Letter to the Editor
A peripheral comment
Um comentário periférico
Henrique Mesquita Gabriel
Consultant Cardiologist, UNICARV – Unidade de Intervenção CardioVascular, Hospital de Santa Cruz, Carnaxide, Centro Hospitalar Lisboa Ocidental, Portugal
Related article:
To the editor:

We read with interest the case reported by Juan Carlos Rama-Merchan and colleagues on the use of a Papyrus coronary stent for closure of a proximal femoral superficial arteriovenous fistula.1

The use of a coronary setup for the treatment of peripheral vessels is very attractive and familiar for the interventional cardiologist, as pointed by the authors. In an age of increasing use of structural cardiac interventions, with large bore and multiple accesses, the proficient management of vascular complications is an important safety requirement (e.g. about half of acute serious complications are vascular access-related2).

Peripheral vessels are a different beast.

Several key points are relevant to the case reported:

  • 1.

    Peripheral vessel caliber is usually much larger than coronary arteries. The caliber of the superficial femoral artery is usually in the range of 5-7 mm, which is considerably larger than most coronary stents. The Papyrus stent used as a manufacturer-reported post-dilatation size limit of 5.6 mm.

  • 2.

    Stents in peripheral vessels are subject to much more demanding mechanical solicitations, with repetitive twisting, shortening and compression, in particular in flexion areas such as the groin. Self-expanding stents are recognized to be best at tolerating this environment. The risk of coronary stent crush with leg flexion or even a simple femoral palpation must be taken seriously. This will be intuitive to anyone who has ever held such a stent between their fingers.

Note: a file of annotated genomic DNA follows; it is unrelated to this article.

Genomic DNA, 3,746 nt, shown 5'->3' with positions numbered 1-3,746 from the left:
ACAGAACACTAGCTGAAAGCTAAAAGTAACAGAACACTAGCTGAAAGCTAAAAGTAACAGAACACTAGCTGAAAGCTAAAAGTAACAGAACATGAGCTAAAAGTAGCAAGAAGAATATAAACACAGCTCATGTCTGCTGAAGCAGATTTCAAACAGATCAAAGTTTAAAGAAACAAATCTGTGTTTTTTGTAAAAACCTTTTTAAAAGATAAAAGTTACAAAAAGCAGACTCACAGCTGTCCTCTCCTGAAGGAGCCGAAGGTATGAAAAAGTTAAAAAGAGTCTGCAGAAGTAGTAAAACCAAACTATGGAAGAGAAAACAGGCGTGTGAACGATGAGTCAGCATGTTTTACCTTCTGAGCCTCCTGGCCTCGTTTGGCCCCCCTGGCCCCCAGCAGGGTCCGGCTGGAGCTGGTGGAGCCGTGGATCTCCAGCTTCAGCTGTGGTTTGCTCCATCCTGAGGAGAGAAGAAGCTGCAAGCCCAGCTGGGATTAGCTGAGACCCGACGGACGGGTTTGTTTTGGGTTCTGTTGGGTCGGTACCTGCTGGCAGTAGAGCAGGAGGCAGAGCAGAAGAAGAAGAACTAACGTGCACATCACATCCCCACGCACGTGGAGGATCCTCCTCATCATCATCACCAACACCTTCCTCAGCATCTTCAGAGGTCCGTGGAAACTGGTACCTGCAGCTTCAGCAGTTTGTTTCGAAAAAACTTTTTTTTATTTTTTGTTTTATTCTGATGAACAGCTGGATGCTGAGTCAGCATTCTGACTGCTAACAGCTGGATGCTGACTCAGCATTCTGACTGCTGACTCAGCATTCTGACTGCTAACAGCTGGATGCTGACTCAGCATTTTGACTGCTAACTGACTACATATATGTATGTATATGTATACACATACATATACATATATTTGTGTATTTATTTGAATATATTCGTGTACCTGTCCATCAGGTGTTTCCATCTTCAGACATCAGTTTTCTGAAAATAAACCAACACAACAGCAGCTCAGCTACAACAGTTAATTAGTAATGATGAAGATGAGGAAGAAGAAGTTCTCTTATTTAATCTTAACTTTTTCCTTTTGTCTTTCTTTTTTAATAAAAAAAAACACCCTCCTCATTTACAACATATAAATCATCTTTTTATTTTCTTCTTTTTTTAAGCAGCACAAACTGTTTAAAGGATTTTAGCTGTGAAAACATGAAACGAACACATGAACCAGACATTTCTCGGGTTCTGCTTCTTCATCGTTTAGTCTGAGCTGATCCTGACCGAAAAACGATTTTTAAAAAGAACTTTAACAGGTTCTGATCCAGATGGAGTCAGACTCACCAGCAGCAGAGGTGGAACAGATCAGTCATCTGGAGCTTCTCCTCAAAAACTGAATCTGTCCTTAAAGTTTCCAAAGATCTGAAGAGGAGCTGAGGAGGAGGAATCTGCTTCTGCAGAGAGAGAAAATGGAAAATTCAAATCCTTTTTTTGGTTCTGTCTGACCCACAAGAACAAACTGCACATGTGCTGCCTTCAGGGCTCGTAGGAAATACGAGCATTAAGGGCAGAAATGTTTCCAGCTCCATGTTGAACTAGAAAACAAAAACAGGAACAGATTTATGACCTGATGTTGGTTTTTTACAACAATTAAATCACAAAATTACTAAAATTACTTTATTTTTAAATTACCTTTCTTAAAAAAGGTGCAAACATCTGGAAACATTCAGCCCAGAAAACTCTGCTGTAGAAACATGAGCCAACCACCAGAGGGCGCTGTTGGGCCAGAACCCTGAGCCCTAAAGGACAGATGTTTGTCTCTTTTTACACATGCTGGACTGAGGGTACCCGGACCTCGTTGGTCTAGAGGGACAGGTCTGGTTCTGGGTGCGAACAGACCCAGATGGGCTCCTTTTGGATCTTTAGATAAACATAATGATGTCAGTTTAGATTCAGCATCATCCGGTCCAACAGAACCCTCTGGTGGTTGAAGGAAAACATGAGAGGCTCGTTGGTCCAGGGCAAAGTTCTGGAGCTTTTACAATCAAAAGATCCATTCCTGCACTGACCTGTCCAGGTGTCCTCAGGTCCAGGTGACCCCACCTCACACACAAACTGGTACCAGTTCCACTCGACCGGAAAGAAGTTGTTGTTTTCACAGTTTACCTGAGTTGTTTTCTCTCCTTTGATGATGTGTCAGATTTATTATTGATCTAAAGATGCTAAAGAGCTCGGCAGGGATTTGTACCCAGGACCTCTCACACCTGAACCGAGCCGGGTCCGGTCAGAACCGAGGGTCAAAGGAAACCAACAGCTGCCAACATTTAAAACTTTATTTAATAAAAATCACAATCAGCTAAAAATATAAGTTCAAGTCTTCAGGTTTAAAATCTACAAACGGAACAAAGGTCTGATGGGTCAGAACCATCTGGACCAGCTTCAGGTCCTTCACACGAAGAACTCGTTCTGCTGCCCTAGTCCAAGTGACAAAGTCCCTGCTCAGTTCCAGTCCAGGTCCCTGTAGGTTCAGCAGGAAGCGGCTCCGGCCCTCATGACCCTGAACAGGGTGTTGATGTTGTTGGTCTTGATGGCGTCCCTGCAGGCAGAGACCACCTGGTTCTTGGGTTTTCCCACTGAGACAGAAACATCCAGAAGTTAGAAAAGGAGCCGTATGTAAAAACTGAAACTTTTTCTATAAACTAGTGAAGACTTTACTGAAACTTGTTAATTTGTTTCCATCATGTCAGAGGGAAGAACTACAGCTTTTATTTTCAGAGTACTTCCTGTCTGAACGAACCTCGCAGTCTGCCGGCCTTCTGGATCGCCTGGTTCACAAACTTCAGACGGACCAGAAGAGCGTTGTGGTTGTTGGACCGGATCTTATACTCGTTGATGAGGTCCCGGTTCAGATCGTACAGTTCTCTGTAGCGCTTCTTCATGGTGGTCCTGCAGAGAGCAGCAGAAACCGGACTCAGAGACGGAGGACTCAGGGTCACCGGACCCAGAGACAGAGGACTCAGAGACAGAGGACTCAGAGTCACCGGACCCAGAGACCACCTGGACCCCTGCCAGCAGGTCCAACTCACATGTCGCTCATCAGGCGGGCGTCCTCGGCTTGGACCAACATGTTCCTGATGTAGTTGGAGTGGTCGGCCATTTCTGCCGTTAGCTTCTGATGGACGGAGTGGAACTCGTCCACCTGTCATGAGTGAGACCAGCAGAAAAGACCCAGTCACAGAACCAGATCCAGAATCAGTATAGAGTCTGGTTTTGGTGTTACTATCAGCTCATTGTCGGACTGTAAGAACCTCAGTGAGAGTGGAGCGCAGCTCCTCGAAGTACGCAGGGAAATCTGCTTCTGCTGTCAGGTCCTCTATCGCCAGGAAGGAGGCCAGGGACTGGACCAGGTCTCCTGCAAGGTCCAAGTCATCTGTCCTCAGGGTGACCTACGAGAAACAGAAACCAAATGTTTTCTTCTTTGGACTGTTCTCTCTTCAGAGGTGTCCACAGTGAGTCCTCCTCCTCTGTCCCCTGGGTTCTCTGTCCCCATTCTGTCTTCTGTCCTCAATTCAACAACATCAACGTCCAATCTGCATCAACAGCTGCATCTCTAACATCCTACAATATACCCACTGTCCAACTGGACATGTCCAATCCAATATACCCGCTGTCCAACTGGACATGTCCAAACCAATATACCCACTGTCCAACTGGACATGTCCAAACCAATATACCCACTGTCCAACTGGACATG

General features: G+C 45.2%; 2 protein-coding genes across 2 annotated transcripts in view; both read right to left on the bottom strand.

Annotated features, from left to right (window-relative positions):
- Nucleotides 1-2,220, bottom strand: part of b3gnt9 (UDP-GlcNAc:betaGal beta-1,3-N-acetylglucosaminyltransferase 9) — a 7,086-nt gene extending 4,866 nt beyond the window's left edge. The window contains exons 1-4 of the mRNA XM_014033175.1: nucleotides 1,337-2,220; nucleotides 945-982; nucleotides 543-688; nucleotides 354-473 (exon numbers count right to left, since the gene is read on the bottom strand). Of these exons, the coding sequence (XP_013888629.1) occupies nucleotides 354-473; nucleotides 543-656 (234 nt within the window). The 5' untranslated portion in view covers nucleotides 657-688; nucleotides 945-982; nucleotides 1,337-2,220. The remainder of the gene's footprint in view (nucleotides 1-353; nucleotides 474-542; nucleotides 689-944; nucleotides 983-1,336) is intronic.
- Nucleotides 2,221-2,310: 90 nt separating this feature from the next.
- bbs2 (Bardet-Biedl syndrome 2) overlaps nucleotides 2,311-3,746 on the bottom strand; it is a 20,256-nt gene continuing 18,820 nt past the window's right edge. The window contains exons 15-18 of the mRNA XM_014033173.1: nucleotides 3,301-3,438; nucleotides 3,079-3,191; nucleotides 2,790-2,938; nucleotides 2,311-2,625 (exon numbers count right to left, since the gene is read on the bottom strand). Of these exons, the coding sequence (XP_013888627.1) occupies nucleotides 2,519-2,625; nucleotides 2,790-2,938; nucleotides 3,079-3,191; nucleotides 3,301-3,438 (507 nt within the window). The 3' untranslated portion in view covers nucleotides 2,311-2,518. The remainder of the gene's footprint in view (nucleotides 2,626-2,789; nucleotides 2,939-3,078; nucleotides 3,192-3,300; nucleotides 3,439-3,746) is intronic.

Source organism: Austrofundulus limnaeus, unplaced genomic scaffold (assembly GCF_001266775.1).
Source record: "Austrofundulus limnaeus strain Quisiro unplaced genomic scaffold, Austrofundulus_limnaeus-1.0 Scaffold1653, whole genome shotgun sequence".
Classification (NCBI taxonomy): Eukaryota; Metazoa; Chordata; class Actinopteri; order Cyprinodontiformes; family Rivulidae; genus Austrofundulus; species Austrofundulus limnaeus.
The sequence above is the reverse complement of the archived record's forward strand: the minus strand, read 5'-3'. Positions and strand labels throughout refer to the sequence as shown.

• 3.

    Covered self-expanding stents in this size range are deliverable through a marginally larger sheath (i.e. 7 Fr).3,4

  • 4.

    Surgical closure is a simple procedure when the patient is already under general anaesthesia, but also feasible under loco-regional anaesthesia, particularly if the procedure is not emergent. This avoids stent implantation in a flexion zone and the associated risks of stent fracture and restenosis.

  • 5.

    Finally, on the use of fluoroscopy- or echocardiography-assisted femoral puncture to identify the femoral head is important for prevention of vascular complications.5,6

Conflicts of interest

The author has no conflicts of interest to declare.

References
1
J.C. Rama-Merchan,I. Cruz-González,J. Martín-Moreiras
Percutaneous closure of iatrogenic femoral arteriovenous fistula using a covered coronary stent
Rev Port Cardiol, 36 (2017),
219.e1–4
2
M.J. Reardon,N.M. Van Mieghem,J.J. Popma
Surgical or transcatheter aortic-valve replacement in intermediate-risk patients
N Eng J Med, (2017),
3
A. Posabella,R. Rosso,L. Giovannacci
Covered stents in peripheral vascular aneurysms and emergencies
Endovasc Today, (2013), pp. 39-46
5
M. Gabriel,K. Pawlaczyk,K. Waliszewski,Z. Krasi ski,W. Majewski
Location of femoral artery puncture site and the risk of postcatheterization pseudoaneurysm formation
Int J Cardiol, 120 (2007), pp. 167-171 http://dx.doi.org/10.1016/j.ijcard.2006.09.018
6
A.H. Seto,M.S. Abu-Fadel,J.M. Sparling
Real-time ultrasound guidance facilitates femoral arterial access and reduces vascular complications: FAUST (Femoral Arterial Access With Ultrasound Trial)
JACC Cardiovasc Interv, 3 (2010), pp. 751-758 http://dx.doi.org/10.1016/j.jcin.2010.04.015
Copyright © 2017. Sociedade Portuguesa de Cardiologia

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  • Impact Factor: 1.195(2016)
  • SCImago Journal Rank (SJR):0,24
  • Source Normalized Impact per Paper (SNIP):0,398